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Re: A plea for peace. was: RE: DAML+OIL (March 2001) released: a correction

From: pat hayes <phayes@ai.uwf.edu>
Date: Mon, 9 Apr 2001 11:45:23 -0500
Message-Id: <v04210105b6f79333cf90@[130.107.66.237]>
To: Aaron Swartz <aswartz@swartzfam.com>
Cc: www-rdf-logic@w3.org
>pat hayes <phayes@ai.uwf.edu> wrote:
>
> >> No, of course not. As you say this is unlikely. While I sense that you are
> >> trolling, I feel it is worthwhile to respond. No one ever said 
>things would
> >> have a One True Name. Instead, we merely have a system for giving all
> >> objects names
> > All objects? There are objects which have no name in any human
> > language.
>
>That doesn't prevent you from giving them one.

That doesnt prevent it, but there might well be circumstances which 
do prevent you from giving them one. Obviously we can, and often do, 
refer to things that we cannot possibly give a name to (since we 
cannot identify them), eg as when we say that a beach contains 
hundreds of billions of grains of sand, each consisting largely of 
silica. It is (literally) impossible to give a name to every grain. 
(Similarly leaves of a tree, bacteria in a Petri dish, stars in a 
remote galaxy, hydrogen atoms, etc. etc. .)

>Do not confuse a system *for* giving all objects names, (as in a naming
>system with the ability (that *can*) name all objects) with a system that
>*does* provide these names.

I am not making that confusion. I might respond, do not confuse 
giving a name to something with referring to that thing.

> >> in a relatively distributed and at times decentralized manner.
> >> URIs allow people to give things names,
> > No; NAMES allow people to give things names. Do you seriously think
> > that people didn't give things names before the Web came along?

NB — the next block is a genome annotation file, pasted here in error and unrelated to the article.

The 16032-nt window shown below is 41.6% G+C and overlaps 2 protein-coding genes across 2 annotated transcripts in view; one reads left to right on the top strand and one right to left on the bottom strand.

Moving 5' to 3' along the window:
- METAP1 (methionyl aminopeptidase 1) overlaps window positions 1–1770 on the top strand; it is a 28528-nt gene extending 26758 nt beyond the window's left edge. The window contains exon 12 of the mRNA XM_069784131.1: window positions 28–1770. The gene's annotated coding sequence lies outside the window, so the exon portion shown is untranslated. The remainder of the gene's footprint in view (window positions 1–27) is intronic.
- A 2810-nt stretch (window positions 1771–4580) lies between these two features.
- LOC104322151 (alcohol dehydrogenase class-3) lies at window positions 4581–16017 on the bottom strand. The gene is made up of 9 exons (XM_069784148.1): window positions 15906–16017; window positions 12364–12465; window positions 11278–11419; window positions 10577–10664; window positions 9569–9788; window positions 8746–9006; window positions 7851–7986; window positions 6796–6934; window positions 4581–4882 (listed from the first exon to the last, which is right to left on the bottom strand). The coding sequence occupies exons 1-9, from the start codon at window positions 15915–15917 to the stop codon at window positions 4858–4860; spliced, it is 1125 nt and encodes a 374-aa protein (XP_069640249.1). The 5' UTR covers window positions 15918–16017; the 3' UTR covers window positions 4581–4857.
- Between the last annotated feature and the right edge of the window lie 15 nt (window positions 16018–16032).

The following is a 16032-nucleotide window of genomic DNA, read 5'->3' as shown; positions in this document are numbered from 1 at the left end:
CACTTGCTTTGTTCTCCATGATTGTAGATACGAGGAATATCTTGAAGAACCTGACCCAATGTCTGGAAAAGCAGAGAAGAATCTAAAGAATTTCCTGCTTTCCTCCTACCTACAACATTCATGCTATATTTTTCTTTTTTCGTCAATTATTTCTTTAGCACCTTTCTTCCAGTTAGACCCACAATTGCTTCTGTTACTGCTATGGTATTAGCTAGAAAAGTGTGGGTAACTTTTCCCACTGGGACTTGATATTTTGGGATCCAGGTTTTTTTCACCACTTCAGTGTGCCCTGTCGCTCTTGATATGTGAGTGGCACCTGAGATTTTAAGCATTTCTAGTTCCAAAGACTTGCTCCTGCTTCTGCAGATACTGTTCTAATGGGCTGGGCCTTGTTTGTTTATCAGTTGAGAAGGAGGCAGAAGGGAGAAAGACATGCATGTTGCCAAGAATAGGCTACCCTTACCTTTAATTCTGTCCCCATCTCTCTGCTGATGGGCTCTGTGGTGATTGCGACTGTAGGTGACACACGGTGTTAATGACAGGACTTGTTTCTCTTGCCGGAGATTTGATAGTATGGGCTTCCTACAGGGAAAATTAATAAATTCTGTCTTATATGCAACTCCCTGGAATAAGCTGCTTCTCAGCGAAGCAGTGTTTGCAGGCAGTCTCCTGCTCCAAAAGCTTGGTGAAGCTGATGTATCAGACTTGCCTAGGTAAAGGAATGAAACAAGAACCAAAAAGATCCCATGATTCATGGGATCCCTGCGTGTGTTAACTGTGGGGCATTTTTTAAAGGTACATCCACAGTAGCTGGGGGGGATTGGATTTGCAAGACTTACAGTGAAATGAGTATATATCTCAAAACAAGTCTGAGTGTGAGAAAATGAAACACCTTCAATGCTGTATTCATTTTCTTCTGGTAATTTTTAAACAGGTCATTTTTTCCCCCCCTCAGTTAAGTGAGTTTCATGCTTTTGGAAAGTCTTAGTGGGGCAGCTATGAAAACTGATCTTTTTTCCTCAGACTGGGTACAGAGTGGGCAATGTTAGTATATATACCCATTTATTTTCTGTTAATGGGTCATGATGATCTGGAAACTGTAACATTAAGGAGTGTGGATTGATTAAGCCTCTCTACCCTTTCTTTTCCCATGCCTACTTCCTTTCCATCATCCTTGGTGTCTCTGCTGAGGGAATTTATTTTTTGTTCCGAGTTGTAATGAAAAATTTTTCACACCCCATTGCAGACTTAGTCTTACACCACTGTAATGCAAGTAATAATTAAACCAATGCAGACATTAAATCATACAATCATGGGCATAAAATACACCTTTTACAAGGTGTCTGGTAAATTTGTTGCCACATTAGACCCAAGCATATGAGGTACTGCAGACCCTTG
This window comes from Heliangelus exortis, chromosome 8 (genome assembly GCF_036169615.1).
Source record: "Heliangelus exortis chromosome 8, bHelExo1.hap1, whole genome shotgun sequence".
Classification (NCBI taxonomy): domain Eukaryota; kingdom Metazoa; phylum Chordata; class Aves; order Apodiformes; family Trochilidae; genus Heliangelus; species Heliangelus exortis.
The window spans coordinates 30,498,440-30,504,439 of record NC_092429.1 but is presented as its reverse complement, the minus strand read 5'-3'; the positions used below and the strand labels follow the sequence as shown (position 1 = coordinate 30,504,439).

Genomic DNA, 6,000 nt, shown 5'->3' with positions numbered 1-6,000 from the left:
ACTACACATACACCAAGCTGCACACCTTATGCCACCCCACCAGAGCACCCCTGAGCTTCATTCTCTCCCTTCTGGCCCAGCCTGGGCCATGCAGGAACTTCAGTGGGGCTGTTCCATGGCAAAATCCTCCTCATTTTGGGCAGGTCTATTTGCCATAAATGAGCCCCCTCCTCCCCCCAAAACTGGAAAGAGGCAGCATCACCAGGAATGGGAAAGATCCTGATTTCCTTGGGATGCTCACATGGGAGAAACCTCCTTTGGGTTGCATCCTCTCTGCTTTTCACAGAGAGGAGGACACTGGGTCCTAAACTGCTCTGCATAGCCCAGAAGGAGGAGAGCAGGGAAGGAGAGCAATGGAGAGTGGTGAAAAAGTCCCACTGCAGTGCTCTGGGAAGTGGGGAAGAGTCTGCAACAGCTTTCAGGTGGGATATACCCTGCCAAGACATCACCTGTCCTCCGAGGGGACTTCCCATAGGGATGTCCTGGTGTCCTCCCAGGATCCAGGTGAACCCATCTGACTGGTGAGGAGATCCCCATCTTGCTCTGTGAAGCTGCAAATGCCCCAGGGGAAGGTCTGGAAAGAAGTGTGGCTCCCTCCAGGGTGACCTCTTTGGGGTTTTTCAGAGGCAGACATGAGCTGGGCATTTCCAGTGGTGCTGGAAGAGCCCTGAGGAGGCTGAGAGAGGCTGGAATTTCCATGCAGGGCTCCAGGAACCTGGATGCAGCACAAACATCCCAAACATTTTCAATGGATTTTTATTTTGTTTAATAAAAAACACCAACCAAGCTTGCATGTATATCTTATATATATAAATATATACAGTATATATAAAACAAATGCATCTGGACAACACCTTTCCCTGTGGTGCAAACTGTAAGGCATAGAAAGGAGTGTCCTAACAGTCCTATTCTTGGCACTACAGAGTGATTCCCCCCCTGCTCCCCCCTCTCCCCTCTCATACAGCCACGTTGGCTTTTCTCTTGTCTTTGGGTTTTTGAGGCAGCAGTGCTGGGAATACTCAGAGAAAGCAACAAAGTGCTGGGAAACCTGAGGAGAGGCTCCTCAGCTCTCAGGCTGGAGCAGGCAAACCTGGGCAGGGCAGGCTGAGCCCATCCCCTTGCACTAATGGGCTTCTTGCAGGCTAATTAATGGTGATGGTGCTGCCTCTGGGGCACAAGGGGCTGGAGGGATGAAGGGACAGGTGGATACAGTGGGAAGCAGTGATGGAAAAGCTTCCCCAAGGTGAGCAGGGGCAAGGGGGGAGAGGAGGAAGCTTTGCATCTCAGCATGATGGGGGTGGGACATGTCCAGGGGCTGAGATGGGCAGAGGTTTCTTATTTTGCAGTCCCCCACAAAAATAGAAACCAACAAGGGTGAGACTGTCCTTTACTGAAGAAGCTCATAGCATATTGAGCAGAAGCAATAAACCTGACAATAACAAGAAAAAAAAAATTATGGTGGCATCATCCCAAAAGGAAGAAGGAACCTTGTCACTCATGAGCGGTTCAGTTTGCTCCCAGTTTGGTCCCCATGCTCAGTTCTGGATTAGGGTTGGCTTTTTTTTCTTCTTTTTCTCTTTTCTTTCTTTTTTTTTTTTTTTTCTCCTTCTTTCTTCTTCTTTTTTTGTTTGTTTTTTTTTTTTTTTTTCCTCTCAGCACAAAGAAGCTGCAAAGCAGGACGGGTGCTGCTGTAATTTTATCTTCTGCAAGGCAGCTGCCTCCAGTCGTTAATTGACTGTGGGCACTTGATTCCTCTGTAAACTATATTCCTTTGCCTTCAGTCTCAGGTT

>
>Of course, but often these names were meant multiple things or slightly
>different things to different people. There is no authority to define the
>"meaning" of a word. However, it is clear who defines the meaning of a URI
>-- its "owner".

Ah, that is an interesting claim. Is it so clear? First, if the 
"owner" is a human being, then maybe one could claim this; but even 
then, how does anyone else find out what meaning the "owner" had in 
mind (barring telepathy)? And how do we know that the "owner" had a 
single clear idea in mind? The owner may be confused about the 
meaning, and if the word is part of a piece of natural language text 
(eg inside HTML) then it is just as vague and nuanced in its meaning 
as any other word in natural language. Just putting stuff on a web 
page doesn't make it magically precise or unambiguous. And in any 
case, what if the "owner" is, say, a refrigerator, or a file system? 
Your use of scare quotes suggests that you are aware of such cases.

> >> and often provide ways to find out what they mean.
> > URL's provide a way to find out where some bytes are located. After
> > that, as far as I can see we are all on our own. None of this
> > provides a way to find out what anything MEANS, nor indeed could it
> > possibly do so.
>
>Well, since in many cases those bytes are authoritative for the definition,
>I believe that this can define the meaning (or at least as close as we can
>get without getting into deep philosophical arguments on the nature of
>meaning).

Tough luck; these are deep philosophical waters. Hacking and 
philosophy of language come nose to nose here.

> This may not be a rigorously mathematical system, I admit, but it
>has worked well enough for the millions of users of the Web.

Sigh. This discussion seems to to constantly be going around this 
particular loop, which is starting to get frustrating.

Yes, of course. It works for the millions of HUMAN users of the Web. 
This is not surprising, since names (not URI's, just plain names) 
have worked for the hundreds of millions of human beings who have 
been using language since before the Neolithic. (The Web hasnt added 
anything to the human use of language; it has just enabled us all to 
listen to more of it.) But this entire discussion on RDF is about how 
to arrange things so that SOFTWARE AGENTS can use information on the 
web, not human beings.

Pat Hayes

>--
>[ Aaron Swartz | me@aaronsw.com | http://www.aaronsw.com ]

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Received on Monday, 9 April 2001 14:43:17 GMT

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